House prices: Average asking price soars to record £294,351 after Tory election win

June saw an increase of £8,218 on the previous record set in April 2015 following the Conservatives General Election victory

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The Independent Online

Asking prices for houses have reached record highs across England and Wales after the Conservative general election victory.

The average property on the market in June is estimated to have costed £294,351 by Rightmove.

This marks an increase of £8,218 on the previous record set in April 2015, as the number of properties coming to market was down by 8.5 per cent on the same period a year ago.

Average asking prices increased by 3 per cent between May and June in reaction to the Conservative victory in the general election.

It represented the highest monthly rise since February 2014, following a surge in demand following David Cameron’s reelection.

Miles Shipside, Rightmove director and housing market analyst, said: "Agents report that the election surprise has given a boost to market sentiment, driven by more certainty about future economic and taxation policies.

"While would-be buyers have been able to respond quickly to these events, many potential sellers have so far failed to come to market."

The report also said that last month saw a 3.9 per cent fall in the supply of new homes.

Average asking prices also reached new record highs in June regionally, in London, the South East, the South West, the East of England, the East Midlands and the West Midlands.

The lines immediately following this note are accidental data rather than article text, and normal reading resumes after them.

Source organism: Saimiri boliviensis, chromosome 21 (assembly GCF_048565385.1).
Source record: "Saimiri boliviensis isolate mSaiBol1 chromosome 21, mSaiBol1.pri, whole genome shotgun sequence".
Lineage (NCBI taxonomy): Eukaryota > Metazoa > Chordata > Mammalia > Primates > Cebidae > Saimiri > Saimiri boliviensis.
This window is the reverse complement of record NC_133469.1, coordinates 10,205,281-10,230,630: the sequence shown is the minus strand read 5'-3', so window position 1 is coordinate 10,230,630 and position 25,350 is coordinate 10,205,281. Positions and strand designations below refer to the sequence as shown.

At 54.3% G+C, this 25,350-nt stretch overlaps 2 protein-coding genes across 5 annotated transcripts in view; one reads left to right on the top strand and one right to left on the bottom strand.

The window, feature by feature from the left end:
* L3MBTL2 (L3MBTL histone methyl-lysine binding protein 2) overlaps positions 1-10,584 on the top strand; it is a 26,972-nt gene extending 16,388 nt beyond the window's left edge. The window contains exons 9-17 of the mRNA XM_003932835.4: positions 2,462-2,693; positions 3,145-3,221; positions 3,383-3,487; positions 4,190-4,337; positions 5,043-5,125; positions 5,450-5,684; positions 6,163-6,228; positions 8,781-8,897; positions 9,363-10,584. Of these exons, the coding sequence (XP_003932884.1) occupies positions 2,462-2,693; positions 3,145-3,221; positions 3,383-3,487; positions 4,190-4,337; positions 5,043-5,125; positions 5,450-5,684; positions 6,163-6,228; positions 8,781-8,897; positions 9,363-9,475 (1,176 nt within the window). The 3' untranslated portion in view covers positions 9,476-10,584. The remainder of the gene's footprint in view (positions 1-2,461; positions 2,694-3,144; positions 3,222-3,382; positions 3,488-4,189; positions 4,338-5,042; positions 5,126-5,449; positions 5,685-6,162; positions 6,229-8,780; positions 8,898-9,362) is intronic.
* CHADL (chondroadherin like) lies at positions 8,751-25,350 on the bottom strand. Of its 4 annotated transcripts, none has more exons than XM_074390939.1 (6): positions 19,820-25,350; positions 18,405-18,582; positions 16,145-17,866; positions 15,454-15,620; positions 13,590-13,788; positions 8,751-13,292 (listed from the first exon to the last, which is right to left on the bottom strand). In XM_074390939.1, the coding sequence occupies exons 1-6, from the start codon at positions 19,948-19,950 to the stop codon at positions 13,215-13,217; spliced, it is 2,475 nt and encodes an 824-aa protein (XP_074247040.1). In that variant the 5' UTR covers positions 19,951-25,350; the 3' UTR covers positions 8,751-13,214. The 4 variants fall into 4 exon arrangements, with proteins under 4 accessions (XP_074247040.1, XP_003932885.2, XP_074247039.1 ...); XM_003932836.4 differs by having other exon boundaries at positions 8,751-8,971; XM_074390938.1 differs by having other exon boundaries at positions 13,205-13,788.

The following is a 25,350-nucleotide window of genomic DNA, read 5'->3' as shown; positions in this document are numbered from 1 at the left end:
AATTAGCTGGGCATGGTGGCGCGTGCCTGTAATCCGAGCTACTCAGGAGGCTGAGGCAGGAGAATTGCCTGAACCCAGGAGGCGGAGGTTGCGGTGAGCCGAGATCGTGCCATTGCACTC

Wales and the North East of England were the only areas to see asking prices fall.

Mr Shipside said: "Some buyers had been holding back in the weeks before the election, leading to some sellers suffering an unseasonal price standstill in the late spring.

"In particular, sentiment and prices got hit in the mooted Mansion Tax price brackets. Now the unexpected election outcome has caused a strong rebound, prompting an upturn in buyer demand and helping new seller asking prices to hit their highest ever levels.

"This has pushed up some of the asking prices of those properties that have been marketed, meaning that buyers are faced with paying a new average record price high for the more limited choice available. It could be said that this is the price of political certainty.

"While much of the price momentum has emanated from the south where the supply/demand imbalance is more acute, the strength of demand for the right property is resulting in a record price wave rolling further north, with the Midlands also at new highs."

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